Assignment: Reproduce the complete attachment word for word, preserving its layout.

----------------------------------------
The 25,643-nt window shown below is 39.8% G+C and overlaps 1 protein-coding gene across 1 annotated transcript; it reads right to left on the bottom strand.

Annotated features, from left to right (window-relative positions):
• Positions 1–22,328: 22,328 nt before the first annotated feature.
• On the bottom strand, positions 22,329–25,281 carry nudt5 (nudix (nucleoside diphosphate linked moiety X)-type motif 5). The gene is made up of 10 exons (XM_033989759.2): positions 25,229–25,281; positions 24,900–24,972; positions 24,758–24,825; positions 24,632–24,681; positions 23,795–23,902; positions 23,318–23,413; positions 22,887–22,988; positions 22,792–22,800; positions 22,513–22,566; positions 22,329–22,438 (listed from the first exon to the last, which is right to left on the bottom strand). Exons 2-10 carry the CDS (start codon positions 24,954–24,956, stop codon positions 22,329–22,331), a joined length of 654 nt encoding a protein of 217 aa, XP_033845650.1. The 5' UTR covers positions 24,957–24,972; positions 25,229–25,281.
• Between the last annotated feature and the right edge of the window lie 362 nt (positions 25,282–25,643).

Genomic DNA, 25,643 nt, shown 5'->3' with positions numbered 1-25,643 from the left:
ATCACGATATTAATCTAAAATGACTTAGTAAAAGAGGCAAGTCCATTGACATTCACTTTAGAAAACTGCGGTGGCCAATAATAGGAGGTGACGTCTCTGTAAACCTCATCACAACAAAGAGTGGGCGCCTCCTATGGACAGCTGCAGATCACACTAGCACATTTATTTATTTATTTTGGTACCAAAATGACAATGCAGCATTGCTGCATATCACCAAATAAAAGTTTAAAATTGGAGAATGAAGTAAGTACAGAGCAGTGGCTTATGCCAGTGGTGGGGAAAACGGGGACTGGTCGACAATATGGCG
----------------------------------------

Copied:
The 25,643-nt window shown below is 39.8% G+C and overlaps 1 protein-coding gene across 1 annotated transcript; it reads right to left on the bottom strand.

Annotated features, from left to right (window-relative positions):
• Positions 1–22,328: 22,328 nt before the first annotated feature.
• On the bottom strand, positions 22,329–25,281 carry nudt5 (nudix (nucleoside diphosphate linked moiety X)-type motif 5). The gene is made up of 10 exons (XM_033989759.2): positions 25,229–25,281; positions 24,900–24,972; positions 24,758–24,825; positions 24,632–24,681; positions 23,795–23,902; positions 23,318–23,413; positions 22,887–22,988; positions 22,792–22,800; positions 22,513–22,566; positions 22,329–22,438 (listed from the first exon to the last, which is right to left on the bottom strand). Exons 2-10 carry the CDS (start codon positions 24,954–24,956, stop codon positions 22,329–22,331), a joined length of 654 nt encoding a protein of 217 aa, XP_033845650.1. The 5' UTR covers positions 24,957–24,972; positions 25,229–25,281.
• Between the last annotated feature and the right edge of the window lie 362 nt (positions 25,282–25,643).

Genomic DNA, 25,643 nt, shown 5'->3' with positions numbered 1-25,643 from the left:
ATCACGATATTAATCTAAAATGACTTAGTAAAAGAGGCAAGTCCATTGACATTCACTTTAGAAAACTGCGGTGGCCAATAATAGGAGGTGACGTCTCTGTAAACCTCATCACAACAAAGAGTGGGCGCCTCCTATGGACAGCTGCAGATCACACTAGCACATTTATTTATTTATTTTGGTACCAAAATGACAATGCAGCATTGCTGCATATCACCAAATAAAAGTTTAAAATTGGAGAATGAAGTAAGTACAGAGCAGTGGCTTATGCCAGTGGTGGGGAAAACGGGGACTGGTCGACAATATGGCG